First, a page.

Evapotranspiration plays a central role in the water balance of arid and semi-arid areas, as it is the major loss flux. The spatial estimation of actual evapotranspiration is thus of critical importance for hydrologic, environmental and agricultural purposes. This study therefore applied the Surface Energy Balance System for turbulent heat fluxes (SEBS) algorithm to determine actual evapotranspiration in the Upper Manyame catchment in Zimbabwe. The SEBS algorithm was run using atmospherically corrected MODIS satellite imagery on nine clear skies days stretching from 2003 to 2005. SEBS determined actual evapotranspiration was evaluated based on two criteria over Harare-Kutsaga and Grasslands research stations. Firstly, a plausibility or physical consistency check was applied by which SEBS actual evapotranspiration estimates were compared to FAO Penman-Monteith potential evapotranspiration estimates. On average, it was observed that SEBS actual evapotranspiration estimates were physically consistent. SEBS estimates were 36.5% and 76.5% of potential evapotranspiration over Harare-Kutsaga and Grasslands stations, respectively. However, on a few days over Grasslands station SEBS actual evapotranspiration estimates were physically inconsistent as they were greater than potential evapotranspiration. SEBS actual evapotranspiration estimates were also evaluated against actual evapotranspiration from the advection aridity equation. Over Harare-Kutsaga the mean error showed a slight underestimation of 0.32mmd-1 by SEBS and the mean absolute error was 0.5mmd-1. However, over Grasslands station the results were not as good as the mean error and mean absolute error showed an overestimation 2.6mmd-1. This was relatively high. The discussed reasons for the relatively high overestimation errors over Grasslands station include; roughness parameterisation, the spatial variability of input temperature data and heterogeneity. An analysis of the evaporative behaviour of the different land cover types in the catchment showed that: water bodies, closed broadleaved deciduous forests, and open broadleaved deciduous forests had relatively higher mean actual evapotranspiration rates and yet these land cover types constituted less than 5% of the catchment area. Open grasslands were observed to have low evaporative behaviour. Overall this study showed that SEBS has potential for estimating spatial actual evapotranspiration and providing useful information that can be used for water resources and environmental management and planning. © 2011 Elsevier Ltd.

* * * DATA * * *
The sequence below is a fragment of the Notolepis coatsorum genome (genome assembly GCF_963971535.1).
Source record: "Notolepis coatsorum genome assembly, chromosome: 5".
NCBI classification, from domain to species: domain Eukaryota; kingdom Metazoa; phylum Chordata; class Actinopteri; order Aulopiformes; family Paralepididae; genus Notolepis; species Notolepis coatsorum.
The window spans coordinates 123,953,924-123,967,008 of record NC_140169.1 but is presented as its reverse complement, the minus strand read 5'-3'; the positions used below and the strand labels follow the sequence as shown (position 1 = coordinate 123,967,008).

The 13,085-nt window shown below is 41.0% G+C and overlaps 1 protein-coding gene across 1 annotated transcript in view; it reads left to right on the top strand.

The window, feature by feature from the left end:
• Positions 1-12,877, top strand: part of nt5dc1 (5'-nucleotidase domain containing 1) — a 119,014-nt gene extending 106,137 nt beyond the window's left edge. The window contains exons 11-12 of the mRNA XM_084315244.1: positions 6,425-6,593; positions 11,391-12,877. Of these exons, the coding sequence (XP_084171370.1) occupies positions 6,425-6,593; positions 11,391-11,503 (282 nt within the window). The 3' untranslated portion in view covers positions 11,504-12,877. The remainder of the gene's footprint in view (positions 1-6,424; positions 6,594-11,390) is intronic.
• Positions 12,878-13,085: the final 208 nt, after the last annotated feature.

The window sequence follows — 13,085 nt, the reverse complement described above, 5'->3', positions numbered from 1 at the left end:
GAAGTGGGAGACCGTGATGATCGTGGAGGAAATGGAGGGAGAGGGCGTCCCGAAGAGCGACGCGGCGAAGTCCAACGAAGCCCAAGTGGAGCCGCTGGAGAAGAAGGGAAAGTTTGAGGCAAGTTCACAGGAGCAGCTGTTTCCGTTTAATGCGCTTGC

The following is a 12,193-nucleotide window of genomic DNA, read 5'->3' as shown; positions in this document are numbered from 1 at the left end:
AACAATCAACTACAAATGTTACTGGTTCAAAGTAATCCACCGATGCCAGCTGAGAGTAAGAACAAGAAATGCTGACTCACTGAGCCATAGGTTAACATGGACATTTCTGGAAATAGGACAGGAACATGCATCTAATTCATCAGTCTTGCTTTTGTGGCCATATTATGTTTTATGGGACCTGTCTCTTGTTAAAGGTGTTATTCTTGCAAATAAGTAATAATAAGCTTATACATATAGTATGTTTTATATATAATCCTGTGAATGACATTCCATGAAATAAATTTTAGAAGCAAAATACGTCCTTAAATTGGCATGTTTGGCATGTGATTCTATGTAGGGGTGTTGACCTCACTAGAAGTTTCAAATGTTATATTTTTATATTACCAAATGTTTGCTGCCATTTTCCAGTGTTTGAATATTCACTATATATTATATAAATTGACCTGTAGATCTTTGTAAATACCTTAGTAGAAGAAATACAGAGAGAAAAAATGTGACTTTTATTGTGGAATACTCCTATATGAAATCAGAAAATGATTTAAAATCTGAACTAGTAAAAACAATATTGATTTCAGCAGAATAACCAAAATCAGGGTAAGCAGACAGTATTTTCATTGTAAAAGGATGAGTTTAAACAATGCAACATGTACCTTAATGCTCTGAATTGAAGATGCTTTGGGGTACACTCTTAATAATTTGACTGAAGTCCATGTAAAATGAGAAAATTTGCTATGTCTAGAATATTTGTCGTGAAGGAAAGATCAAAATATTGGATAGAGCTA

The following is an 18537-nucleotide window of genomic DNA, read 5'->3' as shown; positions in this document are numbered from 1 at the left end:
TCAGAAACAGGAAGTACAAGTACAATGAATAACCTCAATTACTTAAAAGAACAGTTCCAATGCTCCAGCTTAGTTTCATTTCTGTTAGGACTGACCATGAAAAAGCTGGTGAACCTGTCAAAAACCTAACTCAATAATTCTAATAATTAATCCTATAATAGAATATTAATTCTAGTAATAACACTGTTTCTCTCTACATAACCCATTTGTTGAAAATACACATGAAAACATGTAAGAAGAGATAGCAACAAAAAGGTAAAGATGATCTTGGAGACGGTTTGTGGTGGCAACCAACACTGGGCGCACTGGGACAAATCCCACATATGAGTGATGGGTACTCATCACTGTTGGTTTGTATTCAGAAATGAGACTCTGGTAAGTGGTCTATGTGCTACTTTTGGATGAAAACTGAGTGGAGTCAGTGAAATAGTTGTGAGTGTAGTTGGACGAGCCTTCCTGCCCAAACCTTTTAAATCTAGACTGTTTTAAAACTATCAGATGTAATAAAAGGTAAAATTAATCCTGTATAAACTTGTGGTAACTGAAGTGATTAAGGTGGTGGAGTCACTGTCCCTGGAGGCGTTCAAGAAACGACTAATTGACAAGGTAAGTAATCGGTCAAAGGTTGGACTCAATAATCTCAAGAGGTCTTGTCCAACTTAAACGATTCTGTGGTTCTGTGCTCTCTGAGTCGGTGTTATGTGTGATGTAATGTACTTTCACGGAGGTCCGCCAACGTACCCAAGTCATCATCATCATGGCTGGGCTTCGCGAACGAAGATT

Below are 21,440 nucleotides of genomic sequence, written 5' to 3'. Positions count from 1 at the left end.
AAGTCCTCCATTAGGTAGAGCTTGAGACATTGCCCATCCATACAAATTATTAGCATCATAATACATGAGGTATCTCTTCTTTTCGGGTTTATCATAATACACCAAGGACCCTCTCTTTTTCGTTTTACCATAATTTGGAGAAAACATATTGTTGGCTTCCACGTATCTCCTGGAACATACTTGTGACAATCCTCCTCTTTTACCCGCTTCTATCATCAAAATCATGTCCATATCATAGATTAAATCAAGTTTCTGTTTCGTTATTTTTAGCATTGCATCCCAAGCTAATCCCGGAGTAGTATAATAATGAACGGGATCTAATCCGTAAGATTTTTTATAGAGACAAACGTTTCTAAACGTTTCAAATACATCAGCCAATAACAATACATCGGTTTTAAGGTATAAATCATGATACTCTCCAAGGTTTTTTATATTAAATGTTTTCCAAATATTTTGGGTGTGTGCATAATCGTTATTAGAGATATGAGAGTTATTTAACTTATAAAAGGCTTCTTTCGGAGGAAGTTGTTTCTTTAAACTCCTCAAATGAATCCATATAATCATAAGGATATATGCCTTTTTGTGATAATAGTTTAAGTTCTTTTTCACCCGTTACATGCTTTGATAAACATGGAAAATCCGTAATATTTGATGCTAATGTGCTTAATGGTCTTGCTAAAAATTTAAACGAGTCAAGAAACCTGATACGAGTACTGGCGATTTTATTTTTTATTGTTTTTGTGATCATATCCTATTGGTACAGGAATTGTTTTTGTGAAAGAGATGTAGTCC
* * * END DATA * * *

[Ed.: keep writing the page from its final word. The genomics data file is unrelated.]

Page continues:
Gwenzi J.,University of Zimbabwe | Mashonjowa E.,University of Zimbabwe | Mafongoya P.L.,University of KwaZulu - Natal | Rwasoka D.T.,Upper Manyame Subcatchment Council | Stigter K.,University of Zimbabwe